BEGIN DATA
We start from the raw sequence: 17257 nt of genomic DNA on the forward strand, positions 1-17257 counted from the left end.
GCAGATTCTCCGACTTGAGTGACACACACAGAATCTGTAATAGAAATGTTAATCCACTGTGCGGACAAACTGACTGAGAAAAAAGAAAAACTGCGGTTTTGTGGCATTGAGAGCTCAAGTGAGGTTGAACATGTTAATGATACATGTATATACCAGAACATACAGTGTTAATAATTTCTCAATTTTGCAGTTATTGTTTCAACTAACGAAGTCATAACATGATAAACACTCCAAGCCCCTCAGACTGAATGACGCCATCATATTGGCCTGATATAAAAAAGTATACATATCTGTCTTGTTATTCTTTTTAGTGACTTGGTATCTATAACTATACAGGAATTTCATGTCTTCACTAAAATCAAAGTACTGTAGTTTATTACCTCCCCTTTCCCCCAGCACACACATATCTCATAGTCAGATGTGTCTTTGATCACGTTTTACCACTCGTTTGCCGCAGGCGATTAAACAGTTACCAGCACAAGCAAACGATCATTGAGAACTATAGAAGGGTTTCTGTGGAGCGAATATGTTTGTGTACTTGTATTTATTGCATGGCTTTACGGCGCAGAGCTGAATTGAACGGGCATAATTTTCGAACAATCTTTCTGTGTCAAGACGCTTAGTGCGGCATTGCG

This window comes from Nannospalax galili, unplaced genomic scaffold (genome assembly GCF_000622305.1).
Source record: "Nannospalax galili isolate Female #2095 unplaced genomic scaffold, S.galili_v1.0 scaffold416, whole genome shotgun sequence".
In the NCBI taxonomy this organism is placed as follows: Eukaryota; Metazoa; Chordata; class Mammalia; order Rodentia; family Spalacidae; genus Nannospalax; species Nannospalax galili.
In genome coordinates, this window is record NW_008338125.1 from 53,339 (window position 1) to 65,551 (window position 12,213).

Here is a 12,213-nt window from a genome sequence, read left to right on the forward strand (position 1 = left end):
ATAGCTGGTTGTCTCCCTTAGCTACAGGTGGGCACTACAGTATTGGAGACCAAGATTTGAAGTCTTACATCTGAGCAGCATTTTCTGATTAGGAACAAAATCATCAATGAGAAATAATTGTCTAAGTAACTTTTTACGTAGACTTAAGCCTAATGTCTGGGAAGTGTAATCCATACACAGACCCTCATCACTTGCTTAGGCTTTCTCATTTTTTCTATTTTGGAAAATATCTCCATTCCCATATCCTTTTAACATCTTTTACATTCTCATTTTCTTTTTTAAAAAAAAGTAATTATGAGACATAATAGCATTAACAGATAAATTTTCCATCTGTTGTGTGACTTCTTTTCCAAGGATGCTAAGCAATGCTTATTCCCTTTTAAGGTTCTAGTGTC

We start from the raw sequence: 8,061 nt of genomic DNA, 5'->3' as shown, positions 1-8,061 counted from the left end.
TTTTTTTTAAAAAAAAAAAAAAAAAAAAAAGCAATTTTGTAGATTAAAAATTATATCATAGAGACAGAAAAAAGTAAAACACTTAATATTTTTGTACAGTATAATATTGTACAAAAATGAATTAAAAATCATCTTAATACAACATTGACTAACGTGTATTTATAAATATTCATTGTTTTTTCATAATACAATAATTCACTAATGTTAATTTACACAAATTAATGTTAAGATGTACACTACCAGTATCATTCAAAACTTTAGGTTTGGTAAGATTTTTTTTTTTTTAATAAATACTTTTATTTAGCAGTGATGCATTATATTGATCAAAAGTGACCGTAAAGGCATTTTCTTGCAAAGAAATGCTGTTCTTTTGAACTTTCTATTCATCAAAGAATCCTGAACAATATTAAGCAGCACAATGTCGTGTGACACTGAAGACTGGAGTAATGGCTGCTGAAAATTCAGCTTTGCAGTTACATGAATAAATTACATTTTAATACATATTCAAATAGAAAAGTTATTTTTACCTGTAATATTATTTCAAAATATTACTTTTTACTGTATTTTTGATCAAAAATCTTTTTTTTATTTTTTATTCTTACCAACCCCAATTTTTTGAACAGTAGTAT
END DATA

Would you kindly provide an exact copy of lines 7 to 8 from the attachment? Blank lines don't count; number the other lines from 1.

Here is a 12,213-nt window from a genome sequence, read left to right on the forward strand (position 1 = left end):
ATAGCTGGTTGTCTCCCTTAGCTACAGGTGGGCACTACAGTATTGGAGACCAAGATTTGAAGTCTTACATCTGAGCAGCATTTTCTGATTAGGAACAAAATCATCAATGAGAAATAATTGTCTAAGTAACTTTTTACGTAGACTTAAGCCTAATGTCTGGGAAGTGTAATCCATACACAGACCCTCATCACTTGCTTAGGCTTTCTCATTTTTTCTATTTTGGAAAATATCTCCATTCCCATATCCTTTTAACATCTTTTACATTCTCATTTTCTTTTTTAAAAAAAAGTAATTATGAGACATAATAGCATTAACAGATAAATTTTCCATCTGTTGTGTGACTTCTTTTCCAAGGATGCTAAGCAATGCTTATTCCCTTTTAAGGTTCTAGTGTC